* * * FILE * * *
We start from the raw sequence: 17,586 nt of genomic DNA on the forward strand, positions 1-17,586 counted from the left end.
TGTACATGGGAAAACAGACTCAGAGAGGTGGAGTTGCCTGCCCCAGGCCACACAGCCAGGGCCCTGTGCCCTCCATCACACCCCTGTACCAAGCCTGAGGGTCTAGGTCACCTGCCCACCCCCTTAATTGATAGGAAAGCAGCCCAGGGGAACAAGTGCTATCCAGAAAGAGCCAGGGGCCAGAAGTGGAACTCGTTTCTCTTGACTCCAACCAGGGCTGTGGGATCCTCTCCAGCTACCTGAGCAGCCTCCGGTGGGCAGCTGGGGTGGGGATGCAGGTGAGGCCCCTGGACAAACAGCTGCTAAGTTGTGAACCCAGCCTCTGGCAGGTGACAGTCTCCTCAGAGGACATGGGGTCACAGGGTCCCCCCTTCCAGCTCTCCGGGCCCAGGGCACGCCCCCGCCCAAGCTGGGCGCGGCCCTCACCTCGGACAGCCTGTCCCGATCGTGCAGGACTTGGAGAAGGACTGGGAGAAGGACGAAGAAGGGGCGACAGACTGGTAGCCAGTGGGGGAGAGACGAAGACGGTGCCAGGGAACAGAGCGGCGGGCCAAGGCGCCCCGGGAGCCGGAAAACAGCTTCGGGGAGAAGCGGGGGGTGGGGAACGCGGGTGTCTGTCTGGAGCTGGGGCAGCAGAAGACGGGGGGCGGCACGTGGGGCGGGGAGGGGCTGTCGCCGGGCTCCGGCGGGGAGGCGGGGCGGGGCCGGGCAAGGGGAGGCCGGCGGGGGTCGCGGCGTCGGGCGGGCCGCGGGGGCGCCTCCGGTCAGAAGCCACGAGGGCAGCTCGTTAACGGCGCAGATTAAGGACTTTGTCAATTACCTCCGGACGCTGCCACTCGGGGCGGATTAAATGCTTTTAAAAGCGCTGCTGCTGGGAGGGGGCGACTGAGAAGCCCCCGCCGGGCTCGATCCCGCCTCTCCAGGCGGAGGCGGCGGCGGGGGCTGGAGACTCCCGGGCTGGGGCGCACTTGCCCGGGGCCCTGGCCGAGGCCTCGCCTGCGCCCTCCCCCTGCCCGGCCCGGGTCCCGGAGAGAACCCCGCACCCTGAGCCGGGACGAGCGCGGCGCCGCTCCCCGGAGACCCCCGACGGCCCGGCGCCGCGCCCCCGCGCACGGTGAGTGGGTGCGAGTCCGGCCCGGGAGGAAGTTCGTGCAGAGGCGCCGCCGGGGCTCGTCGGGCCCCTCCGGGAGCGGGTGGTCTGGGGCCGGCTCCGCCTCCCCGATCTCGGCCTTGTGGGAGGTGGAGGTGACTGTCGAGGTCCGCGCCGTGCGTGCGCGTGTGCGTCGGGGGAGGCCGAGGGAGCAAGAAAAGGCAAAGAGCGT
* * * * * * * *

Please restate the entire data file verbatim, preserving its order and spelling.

We start from the raw sequence: 17,586 nt of genomic DNA on the forward strand, positions 1-17,586 counted from the left end.
TGTACATGGGAAAACAGACTCAGAGAGGTGGAGTTGCCTGCCCCAGGCCACACAGCCAGGGCCCTGTGCCCTCCATCACACCCCTGTACCAAGCCTGAGGGTCTAGGTCACCTGCCCACCCCCTTAATTGATAGGAAAGCAGCCCAGGGGAACAAGTGCTATCCAGAAAGAGCCAGGGGCCAGAAGTGGAACTCGTTTCTCTTGACTCCAACCAGGGCTGTGGGATCCTCTCCAGCTACCTGAGCAGCCTCCGGTGGGCAGCTGGGGTGGGGATGCAGGTGAGGCCCCTGGACAAACAGCTGCTAAGTTGTGAACCCAGCCTCTGGCAGGTGACAGTCTCCTCAGAGGACATGGGGTCACAGGGTCCCCCCTTCCAGCTCTCCGGGCCCAGGGCACGCCCCCGCCCAAGCTGGGCGCGGCCCTCACCTCGGACAGCCTGTCCCGATCGTGCAGGACTTGGAGAAGGACTGGGAGAAGGACGAAGAAGGGGCGACAGACTGGTAGCCAGTGGGGGAGAGACGAAGACGGTGCCAGGGAACAGAGCGGCGGGCCAAGGCGCCCCGGGAGCCGGAAAACAGCTTCGGGGAGAAGCGGGGGGTGGGGAACGCGGGTGTCTGTCTGGAGCTGGGGCAGCAGAAGACGGGGGGCGGCACGTGGGGCGGGGAGGGGCTGTCGCCGGGCTCCGGCGGGGAGGCGGGGCGGGGCCGGGCAAGGGGAGGCCGGCGGGGGTCGCGGCGTCGGGCGGGCCGCGGGGGCGCCTCCGGTCAGAAGCCACGAGGGCAGCTCGTTAACGGCGCAGATTAAGGACTTTGTCAATTACCTCCGGACGCTGCCACTCGGGGCGGATTAAATGCTTTTAAAAGCGCTGCTGCTGGGAGGGGGCGACTGAGAAGCCCCCGCCGGGCTCGATCCCGCCTCTCCAGGCGGAGGCGGCGGCGGGGGCTGGAGACTCCCGGGCTGGGGCGCACTTGCCCGGGGCCCTGGCCGAGGCCTCGCCTGCGCCCTCCCCCTGCCCGGCCCGGGTCCCGGAGAGAACCCCGCACCCTGAGCCGGGACGAGCGCGGCGCCGCTCCCCGGAGACCCCCGACGGCCCGGCGCCGCGCCCCCGCGCACGGTGAGTGGGTGCGAGTCCGGCCCGGGAGGAAGTTCGTGCAGAGGCGCCGCCGGGGCTCGTCGGGCCCCTCCGGGAGCGGGTGGTCTGGGGCCGGCTCCGCCTCCCCGATCTCGGCCTTGTGGGAGGTGGAGGTGACTGTCGAGGTCCGCGCCGTGCGTGCGCGTGTGCGTCGGGGGAGGCCGAGGGAGCAAGAAAAGGCAAAGAGCGT